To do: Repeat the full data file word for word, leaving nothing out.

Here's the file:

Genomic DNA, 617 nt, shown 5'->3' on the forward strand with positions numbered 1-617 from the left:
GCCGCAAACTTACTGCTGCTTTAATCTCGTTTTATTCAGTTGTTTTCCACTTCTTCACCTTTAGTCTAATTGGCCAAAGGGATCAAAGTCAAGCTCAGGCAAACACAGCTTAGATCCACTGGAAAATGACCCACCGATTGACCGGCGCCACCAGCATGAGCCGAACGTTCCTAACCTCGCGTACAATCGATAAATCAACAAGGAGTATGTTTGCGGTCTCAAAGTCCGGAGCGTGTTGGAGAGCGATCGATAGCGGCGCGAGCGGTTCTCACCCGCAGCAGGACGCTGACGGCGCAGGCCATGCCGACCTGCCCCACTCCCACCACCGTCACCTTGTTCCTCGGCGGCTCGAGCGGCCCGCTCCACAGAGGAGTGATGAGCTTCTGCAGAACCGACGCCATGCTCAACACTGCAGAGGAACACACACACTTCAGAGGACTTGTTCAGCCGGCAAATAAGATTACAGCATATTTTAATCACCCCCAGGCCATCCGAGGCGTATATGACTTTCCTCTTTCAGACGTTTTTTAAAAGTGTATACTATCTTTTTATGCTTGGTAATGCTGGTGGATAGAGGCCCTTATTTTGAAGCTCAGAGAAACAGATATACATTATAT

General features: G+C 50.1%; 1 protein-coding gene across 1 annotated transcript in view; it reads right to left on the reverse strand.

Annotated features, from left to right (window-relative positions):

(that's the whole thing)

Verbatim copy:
Genomic DNA, 617 nt, shown 5'->3' on the forward strand with positions numbered 1-617 from the left:
GCCGCAAACTTACTGCTGCTTTAATCTCGTTTTATTCAGTTGTTTTCCACTTCTTCACCTTTAGTCTAATTGGCCAAAGGGATCAAAGTCAAGCTCAGGCAAACACAGCTTAGATCCACTGGAAAATGACCCACCGATTGACCGGCGCCACCAGCATGAGCCGAACGTTCCTAACCTCGCGTACAATCGATAAATCAACAAGGAGTATGTTTGCGGTCTCAAAGTCCGGAGCGTGTTGGAGAGCGATCGATAGCGGCGCGAGCGGTTCTCACCCGCAGCAGGACGCTGACGGCGCAGGCCATGCCGACCTGCCCCACTCCCACCACCGTCACCTTGTTCCTCGGCGGCTCGAGCGGCCCGCTCCACAGAGGAGTGATGAGCTTCTGCAGAACCGACGCCATGCTCAACACTGCAGAGGAACACACACACTTCAGAGGACTTGTTCAGCCGGCAAATAAGATTACAGCATATTTTAATCACCCCCAGGCCATCCGAGGCGTATATGACTTTCCTCTTTCAGACGTTTTTTAAAAGTGTATACTATCTTTTTATGCTTGGTAATGCTGGTGGATAGAGGCCCTTATTTTGAAGCTCAGAGAAACAGATATACATTATAT

General features: G+C 50.1%; 1 protein-coding gene across 1 annotated transcript in view; it reads right to left on the reverse strand.

Annotated features, from left to right (window-relative positions):